𝗘𝗰𝗵𝗲𝘃𝗲𝗿𝗶𝗮

June 22, 2022

One of the succulents we took to the last Farmer’s market was an echeveria plant Melissa had been tending for the last two years.  The plant had slowly grown to expand into the brightly colored 8-inch (20 cm) pot Melissa had purchased from Mexico.  As the plant matured it sent out two 24-inch (60 cm) stems.  Since we were worried about the stems getting knocked over in transit, I propped them up with a section of fly rod I had closed in the car door and broken the tip off last year.  While I was disappointed the echeveria did not sale, perhaps it was for the best.  When I took Zena for a walk last night, I noticed the stems were now covered with bright orange flowers.

When I looked online, I found Echeveria “Curly Locks” is a succulent belonging to the Crassulaceae botanical family.  The plant is a rare hybrid and has a nursery origin, being artificially generated by Harry Butterfield starting from two specimens of Echeveria ‘Ruffles’ and Echeveria ‘Ripples’.  The curly locks are stemless and spineless and have a rosette of leaves which can grow up to 10 inches (25 cm) in diameter.  Leaves are fleshy, flat, elongated obovate, wavy at the apex, blue green in color, and when exposed to bright sunlight the ruffled edges turn pinkish red.  At maturity the rosette grows a tall bare stem to support the flowers.  Blooming occurs in late spring and early summer and blossoms are borne by the long stalks.  The flowers are bell-shaped, thin, bright yellow inside and pale pink outside.  All echeveria need bright sunlight to maintain their colors and compact rosette form.  They will not survive a hard frost, and if they are grown in areas where temperatures drop below 50F (10C) it will need to be placed indoors on a sunny windowsill or under a grow light.  That would be Arkansas.

The name Echeveria comes from Atanasio Echeverria y Godoy, a naturalist, botanist, and Mexican artist of the late 1700’s who painted and assisted on the discovery and cataloging of Mexico’s natural flora.  The genus Echeveria was named in his honor by Augustin Pyramus de Candolle.  Echeverría joined Martin de Sessé y Lacasta and Mariano Mociño Suárez de Figueroa in Mexico City in 1787 on their Royal Botanical Expedition to New Spain.  The goal of the venture was to compile an inventory of the flora and fauna of New Spain.  In 1791, Echeverria continued onto the California portion of the expedition, where he made images of 200 different plant species.  In 1794, Echeverría traveled to the Caribbean with Sessé and botanist Jaime Senseve.  The group landed in Havana, Cuba, and later traveled to Puerto Rico, but the political instability caused by the Napoleonic Wars meant the project was not completed and Echeverría left the expedition in 1797.  Echeverría joined the Guantanamo Commission under Conte de Mopox y Jaruco and traveled across Cuba collecting 3,700 specimens and describing 27 new species.  Later, Echeverría briefly traveled to Madrid before returning to Mexico to become art director at the Academy of San Carlos.  His descriptions and images of the echeveria were invaluable.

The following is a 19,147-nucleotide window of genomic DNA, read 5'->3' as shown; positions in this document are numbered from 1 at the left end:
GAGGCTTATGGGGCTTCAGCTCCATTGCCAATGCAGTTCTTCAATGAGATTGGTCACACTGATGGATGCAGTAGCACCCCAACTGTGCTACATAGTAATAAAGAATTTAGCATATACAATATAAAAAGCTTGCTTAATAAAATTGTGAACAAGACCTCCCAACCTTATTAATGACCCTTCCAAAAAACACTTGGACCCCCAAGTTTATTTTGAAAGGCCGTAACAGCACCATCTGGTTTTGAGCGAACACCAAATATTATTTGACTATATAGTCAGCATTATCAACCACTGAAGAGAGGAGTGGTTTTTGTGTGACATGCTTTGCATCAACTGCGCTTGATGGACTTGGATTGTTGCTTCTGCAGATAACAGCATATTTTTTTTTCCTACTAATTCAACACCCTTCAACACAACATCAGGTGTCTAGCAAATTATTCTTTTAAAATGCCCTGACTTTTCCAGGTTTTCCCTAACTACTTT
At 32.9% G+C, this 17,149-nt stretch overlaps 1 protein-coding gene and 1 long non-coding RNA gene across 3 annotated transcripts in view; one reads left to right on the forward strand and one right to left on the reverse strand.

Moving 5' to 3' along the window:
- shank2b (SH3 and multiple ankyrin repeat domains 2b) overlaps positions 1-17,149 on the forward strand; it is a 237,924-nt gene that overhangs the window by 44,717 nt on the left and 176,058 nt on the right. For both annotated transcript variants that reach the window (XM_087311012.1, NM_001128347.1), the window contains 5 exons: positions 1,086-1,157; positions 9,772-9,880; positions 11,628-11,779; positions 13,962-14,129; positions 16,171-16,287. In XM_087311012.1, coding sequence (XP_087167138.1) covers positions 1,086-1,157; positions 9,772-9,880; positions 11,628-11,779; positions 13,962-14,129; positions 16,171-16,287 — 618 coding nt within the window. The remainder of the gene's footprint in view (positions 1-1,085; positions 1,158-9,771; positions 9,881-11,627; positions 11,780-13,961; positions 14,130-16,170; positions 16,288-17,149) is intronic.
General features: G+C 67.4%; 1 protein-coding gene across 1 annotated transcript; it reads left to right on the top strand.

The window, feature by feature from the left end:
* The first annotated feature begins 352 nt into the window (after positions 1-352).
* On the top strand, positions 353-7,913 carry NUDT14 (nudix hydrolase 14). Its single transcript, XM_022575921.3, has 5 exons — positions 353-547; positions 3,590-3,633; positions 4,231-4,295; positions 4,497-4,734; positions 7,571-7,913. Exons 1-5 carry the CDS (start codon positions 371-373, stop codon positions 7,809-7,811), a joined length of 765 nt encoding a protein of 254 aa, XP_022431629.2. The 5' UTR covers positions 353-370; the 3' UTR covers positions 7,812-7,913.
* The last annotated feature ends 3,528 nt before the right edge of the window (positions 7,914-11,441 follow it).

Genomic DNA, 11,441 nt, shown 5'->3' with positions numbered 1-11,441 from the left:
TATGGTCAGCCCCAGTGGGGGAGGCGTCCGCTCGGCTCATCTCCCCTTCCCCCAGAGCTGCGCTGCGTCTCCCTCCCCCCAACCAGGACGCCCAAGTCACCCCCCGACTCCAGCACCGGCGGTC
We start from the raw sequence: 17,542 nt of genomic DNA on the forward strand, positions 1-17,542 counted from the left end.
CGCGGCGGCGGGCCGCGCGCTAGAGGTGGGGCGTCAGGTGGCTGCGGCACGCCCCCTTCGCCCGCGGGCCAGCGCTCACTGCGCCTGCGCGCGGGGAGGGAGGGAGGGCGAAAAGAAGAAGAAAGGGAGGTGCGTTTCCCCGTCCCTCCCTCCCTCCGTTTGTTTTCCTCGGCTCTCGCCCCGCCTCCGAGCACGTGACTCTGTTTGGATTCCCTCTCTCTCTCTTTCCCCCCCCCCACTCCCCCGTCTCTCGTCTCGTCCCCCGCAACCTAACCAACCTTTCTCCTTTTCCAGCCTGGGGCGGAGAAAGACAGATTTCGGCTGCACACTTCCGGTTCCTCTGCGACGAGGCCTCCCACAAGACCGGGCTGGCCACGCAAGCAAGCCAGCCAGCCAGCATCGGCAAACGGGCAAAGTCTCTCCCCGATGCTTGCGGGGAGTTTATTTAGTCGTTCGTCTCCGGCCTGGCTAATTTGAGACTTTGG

THOUGHTS:  Echeveria is also known as “Mexican Hens & Chicks” and can produce new offsets or “chicks” around the base of the mother plant.  These chicks can be left to form a tidy cluster or removed and transplanted.  While Echeveria are one of the easiest succulents to propagate, curly locks is a hybrid and propagation can only be done by cutting.  Cutting is best done in spring as the plant begins to come out of winter dormancy.  One of the pleasures we have had this year is seeing the different succulents bloom after the hardships they went through last year.  While I was disappointed the curly locks did not sell, I was rewarded by the blooms that would have occurred at someone else’s house if it had.  The pandemic has produced major hardships and disappointment for a vast number of people.  It also forced many to step back and re-evaluate their priorities.  Even disappointment can lead to other joys.  It is about attitude and being willing to look.  Act for all.  Change is coming and it starts with you.

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